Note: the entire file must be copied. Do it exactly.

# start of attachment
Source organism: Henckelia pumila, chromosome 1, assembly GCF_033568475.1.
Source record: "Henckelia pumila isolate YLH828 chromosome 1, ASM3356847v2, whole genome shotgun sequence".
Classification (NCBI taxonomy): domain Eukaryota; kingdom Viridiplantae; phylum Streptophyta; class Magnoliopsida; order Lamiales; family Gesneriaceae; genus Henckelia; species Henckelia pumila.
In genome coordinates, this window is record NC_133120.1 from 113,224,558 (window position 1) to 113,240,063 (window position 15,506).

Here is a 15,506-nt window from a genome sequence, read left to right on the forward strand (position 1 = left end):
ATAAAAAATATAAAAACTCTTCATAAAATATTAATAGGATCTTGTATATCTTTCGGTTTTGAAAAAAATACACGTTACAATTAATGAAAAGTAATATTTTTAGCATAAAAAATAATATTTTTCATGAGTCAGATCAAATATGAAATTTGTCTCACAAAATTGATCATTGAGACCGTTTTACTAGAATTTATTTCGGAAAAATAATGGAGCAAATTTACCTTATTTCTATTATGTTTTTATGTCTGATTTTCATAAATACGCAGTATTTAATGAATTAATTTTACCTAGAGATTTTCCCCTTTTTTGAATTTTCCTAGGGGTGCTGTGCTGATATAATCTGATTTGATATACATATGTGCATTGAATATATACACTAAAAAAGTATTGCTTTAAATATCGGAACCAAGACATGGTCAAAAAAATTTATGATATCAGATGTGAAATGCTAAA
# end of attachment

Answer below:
Source organism: Henckelia pumila, chromosome 1, assembly GCF_033568475.1.
Source record: "Henckelia pumila isolate YLH828 chromosome 1, ASM3356847v2, whole genome shotgun sequence".
Classification (NCBI taxonomy): domain Eukaryota; kingdom Viridiplantae; phylum Streptophyta; class Magnoliopsida; order Lamiales; family Gesneriaceae; genus Henckelia; species Henckelia pumila.
In genome coordinates, this window is record NC_133120.1 from 113,224,558 (window position 1) to 113,240,063 (window position 15,506).

Here is a 15,506-nt window from a genome sequence, read left to right on the forward strand (position 1 = left end):
ATAAAAAATATAAAAACTCTTCATAAAATATTAATAGGATCTTGTATATCTTTCGGTTTTGAAAAAAATACACGTTACAATTAATGAAAAGTAATATTTTTAGCATAAAAAATAATATTTTTCATGAGTCAGATCAAATATGAAATTTGTCTCACAAAATTGATCATTGAGACCGTTTTACTAGAATTTATTTCGGAAAAATAATGGAGCAAATTTACCTTATTTCTATTATGTTTTTATGTCTGATTTTCATAAATACGCAGTATTTAATGAATTAATTTTACCTAGAGATTTTCCCCTTTTTTGAATTTTCCTAGGGGTGCTGTGCTGATATAATCTGATTTGATATACATATGTGCATTGAATATATACACTAAAAAAGTATTGCTTTAAATATCGGAACCAAGACATGGTCAAAAAAATTTATGATATCAGATGTGAAATGCTAAA